Evermore is not the only one who cannot explain why Florida cannot seem to pay out unemployment claims correctly. No one at the state level seems to be able to explain why either. DeSantis did not return a call to speak for this article.
Congressional Democrats, who have been calling on the governor to repair the flawed system and permit the flow of federal dollars they appropriated starting with the Cares Act, say they don’t understand either.
“The only explanation I can come up with is this is further evidence of a system that is broken,” said U.S. Rep Ted Deutch, D-Boca Raton who added he has been frustrated in his effort to get answers from DeSantis to these same questions. “I get 75-100 calls per day from people who haven't been able to maneuver this broken system.”
DeSantis has said he has taken steps to alleviate some issues, spending millions on servers and adding hundreds of employees to the call centers. But it hasn’t been enough, Deutch said.
After countless calls and emails, Deutch said, the state finally provided forms that he and other representatives could submit with the names of constituents who had not been paid. But instead of getting assistance, he said, those claimants were simply referred back to the unemployment website.
“They are angry and frustrated and disgusted with the way this has been run out of Tallahassee,” he said of those whose claims seem to be lost the abyss.
The DEO, which processes unemployment claims, would not explain to the Palm Beach Post what, if anything, it is doing to ensure people get paid both state and federal unemployment benefits. It would not explain how the program is designed to work, nor where the problems lie. It would also not advise what claimants can do if they don’t receive all of their benefits.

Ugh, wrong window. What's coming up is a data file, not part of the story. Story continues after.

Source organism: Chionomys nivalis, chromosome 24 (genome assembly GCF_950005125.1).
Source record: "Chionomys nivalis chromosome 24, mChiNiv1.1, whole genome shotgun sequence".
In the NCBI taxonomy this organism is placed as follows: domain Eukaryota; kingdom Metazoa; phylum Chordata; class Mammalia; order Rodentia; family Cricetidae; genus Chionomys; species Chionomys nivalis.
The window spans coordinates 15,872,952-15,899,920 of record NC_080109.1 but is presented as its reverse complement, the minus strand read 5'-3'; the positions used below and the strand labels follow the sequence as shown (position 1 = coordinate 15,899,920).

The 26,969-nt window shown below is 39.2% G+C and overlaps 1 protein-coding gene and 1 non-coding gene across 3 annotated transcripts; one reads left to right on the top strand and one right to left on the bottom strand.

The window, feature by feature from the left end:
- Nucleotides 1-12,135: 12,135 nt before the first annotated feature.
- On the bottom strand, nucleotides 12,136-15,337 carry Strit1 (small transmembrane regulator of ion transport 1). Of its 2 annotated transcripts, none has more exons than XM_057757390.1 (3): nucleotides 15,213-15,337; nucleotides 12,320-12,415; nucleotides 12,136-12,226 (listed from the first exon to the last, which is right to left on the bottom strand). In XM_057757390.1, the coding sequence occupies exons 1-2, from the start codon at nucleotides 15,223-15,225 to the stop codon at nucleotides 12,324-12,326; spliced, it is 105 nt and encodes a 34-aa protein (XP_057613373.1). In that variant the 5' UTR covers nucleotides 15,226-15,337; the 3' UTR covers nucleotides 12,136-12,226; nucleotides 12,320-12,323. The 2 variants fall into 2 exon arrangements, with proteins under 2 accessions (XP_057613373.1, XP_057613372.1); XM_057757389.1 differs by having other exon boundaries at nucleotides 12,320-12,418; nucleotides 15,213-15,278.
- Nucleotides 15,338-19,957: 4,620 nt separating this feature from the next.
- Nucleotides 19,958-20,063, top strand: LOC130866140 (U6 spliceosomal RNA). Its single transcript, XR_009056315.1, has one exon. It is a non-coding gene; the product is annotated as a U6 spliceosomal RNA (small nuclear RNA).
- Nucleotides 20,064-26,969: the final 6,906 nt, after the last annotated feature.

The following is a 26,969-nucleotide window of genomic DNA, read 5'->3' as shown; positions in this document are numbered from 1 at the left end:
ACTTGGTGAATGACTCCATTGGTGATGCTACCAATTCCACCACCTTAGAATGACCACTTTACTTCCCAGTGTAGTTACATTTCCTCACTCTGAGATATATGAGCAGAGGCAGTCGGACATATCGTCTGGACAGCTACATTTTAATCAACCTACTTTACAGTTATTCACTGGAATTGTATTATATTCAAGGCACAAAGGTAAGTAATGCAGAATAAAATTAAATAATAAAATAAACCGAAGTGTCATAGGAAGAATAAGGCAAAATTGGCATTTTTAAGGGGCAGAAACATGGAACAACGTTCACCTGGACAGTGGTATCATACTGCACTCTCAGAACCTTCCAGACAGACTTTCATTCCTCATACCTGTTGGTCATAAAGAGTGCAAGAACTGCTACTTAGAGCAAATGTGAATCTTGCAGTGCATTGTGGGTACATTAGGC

“DEO is committed to ensuring all Floridians receive the benefits they are owed,” the DEO wrote in response to the Post’s request. “We have done everything we can to get payments out as quickly as possible, and some individuals received their state and federal benefits on different days. Over the next few weeks, individuals should begin to see their benefits coming together.”
No money, no answers
Edith Gleason, an interior designer from Fort Myers, said she doesn’t believe a word of it.
“The federal money is going to disappear, and how am I going to get that?,” she said of the federal benefits she has yet to receive.
At her wits end, Gleason said that six weeks of unanswered calls, letters and emails to both DeSantis and the DEO has prompted her to consider a more proactive approach.
“I've actually thought about driving to Tallahassee and knocking on somebody's door and saying, ‘I’m not leaving until somebody fixes this,’” she said.
But that is not likely to work either, according to Beau Goyott, a laid-off restaurant worker who in mid-April did just that.
To bring attention to the widespread problem of unpaid unemployment claims, Guyott walked 417 miles from West Palm Beach to the state capital, documenting via video on social media the frustrations of others along the way in the same boat.
He called the governor and DEO daily and even offered to work for free at the Department of Economic Opportunity to try to help others. But his offers and pleas fell on deaf ears, he said.
“They couldn't answer any of my questions,” he said of the response he received when he showed up at the DEO headquarters. “They had no idea what was going on, did not acknowledge any issues, anything.”
Two months after filing his claim, Guyott finally received three weeks of federal funds. But he has not received the rest of the weeks, and he has received nothing from the state, including answers, he said.
Now, as the pandemic rolls into summer and people return to work, some say they are in worse financial shape than ever before.
After 20 calls in one day, Mellion said he finally reached an operator at the DEO on Friday.
“When I am going to start seeing the federal check?” he said he asked the operator. “They told me I was ‘good to go.’ But when I asked when I would get it, the guy said, ‘We don’t know.’”
This story originally published to palmbeachpost.com, and was shared to other Florida newspapers in the USA TODAY Network - Florida.